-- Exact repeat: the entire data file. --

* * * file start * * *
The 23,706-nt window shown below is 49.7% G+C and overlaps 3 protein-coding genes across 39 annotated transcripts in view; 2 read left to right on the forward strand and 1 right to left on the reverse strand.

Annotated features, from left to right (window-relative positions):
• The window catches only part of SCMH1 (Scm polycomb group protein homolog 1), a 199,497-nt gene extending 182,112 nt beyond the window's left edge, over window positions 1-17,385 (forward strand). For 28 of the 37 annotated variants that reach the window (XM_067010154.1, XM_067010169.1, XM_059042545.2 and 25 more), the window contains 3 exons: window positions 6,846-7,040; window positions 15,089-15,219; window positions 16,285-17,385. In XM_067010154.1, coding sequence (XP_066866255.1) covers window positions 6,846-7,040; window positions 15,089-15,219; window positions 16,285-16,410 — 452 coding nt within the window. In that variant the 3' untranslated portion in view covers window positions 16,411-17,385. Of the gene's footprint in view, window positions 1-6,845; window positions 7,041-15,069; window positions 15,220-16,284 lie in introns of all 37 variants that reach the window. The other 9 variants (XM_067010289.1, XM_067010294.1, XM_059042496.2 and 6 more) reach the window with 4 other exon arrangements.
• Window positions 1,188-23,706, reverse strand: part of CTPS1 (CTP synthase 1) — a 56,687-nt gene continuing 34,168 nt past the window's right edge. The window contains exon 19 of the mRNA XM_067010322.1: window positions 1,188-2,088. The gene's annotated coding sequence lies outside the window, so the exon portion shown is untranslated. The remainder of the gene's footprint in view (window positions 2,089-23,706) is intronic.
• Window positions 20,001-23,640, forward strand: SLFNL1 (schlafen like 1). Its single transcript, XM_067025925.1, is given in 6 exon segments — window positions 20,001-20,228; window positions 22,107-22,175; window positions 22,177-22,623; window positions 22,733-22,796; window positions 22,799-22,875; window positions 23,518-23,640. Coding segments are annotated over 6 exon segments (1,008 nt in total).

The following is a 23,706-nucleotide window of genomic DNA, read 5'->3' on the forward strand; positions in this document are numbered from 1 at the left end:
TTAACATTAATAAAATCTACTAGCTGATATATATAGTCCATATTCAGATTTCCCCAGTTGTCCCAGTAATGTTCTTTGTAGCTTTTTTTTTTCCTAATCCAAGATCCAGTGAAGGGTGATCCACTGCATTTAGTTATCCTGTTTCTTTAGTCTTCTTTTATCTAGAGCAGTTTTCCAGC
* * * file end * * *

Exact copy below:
The 23,706-nt window shown below is 49.7% G+C and overlaps 3 protein-coding genes across 39 annotated transcripts in view; 2 read left to right on the forward strand and 1 right to left on the reverse strand.

Annotated features, from left to right (window-relative positions):
• The window catches only part of SCMH1 (Scm polycomb group protein homolog 1), a 199,497-nt gene extending 182,112 nt beyond the window's left edge, over window positions 1-17,385 (forward strand). For 28 of the 37 annotated variants that reach the window (XM_067010154.1, XM_067010169.1, XM_059042545.2 and 25 more), the window contains 3 exons: window positions 6,846-7,040; window positions 15,089-15,219; window positions 16,285-17,385. In XM_067010154.1, coding sequence (XP_066866255.1) covers window positions 6,846-7,040; window positions 15,089-15,219; window positions 16,285-16,410 — 452 coding nt within the window. In that variant the 3' untranslated portion in view covers window positions 16,411-17,385. Of the gene's footprint in view, window positions 1-6,845; window positions 7,041-15,069; window positions 15,220-16,284 lie in introns of all 37 variants that reach the window. The other 9 variants (XM_067010289.1, XM_067010294.1, XM_059042496.2 and 6 more) reach the window with 4 other exon arrangements.
• Window positions 1,188-23,706, reverse strand: part of CTPS1 (CTP synthase 1) — a 56,687-nt gene continuing 34,168 nt past the window's right edge. The window contains exon 19 of the mRNA XM_067010322.1: window positions 1,188-2,088. The gene's annotated coding sequence lies outside the window, so the exon portion shown is untranslated. The remainder of the gene's footprint in view (window positions 2,089-23,706) is intronic.
• Window positions 20,001-23,640, forward strand: SLFNL1 (schlafen like 1). Its single transcript, XM_067025925.1, is given in 6 exon segments — window positions 20,001-20,228; window positions 22,107-22,175; window positions 22,177-22,623; window positions 22,733-22,796; window positions 22,799-22,875; window positions 23,518-23,640. Coding segments are annotated over 6 exon segments (1,008 nt in total).

The following is a 23,706-nucleotide window of genomic DNA, read 5'->3' on the forward strand; positions in this document are numbered from 1 at the left end:
TTAACATTAATAAAATCTACTAGCTGATATATATAGTCCATATTCAGATTTCCCCAGTTGTCCCAGTAATGTTCTTTGTAGCTTTTTTTTTTCCTAATCCAAGATCCAGTGAAGGGTGATCCACTGCATTTAGTTATCCTGTTTCTTTAGTCTTCTTTTATCTAGAGCAGTTTTCCAGC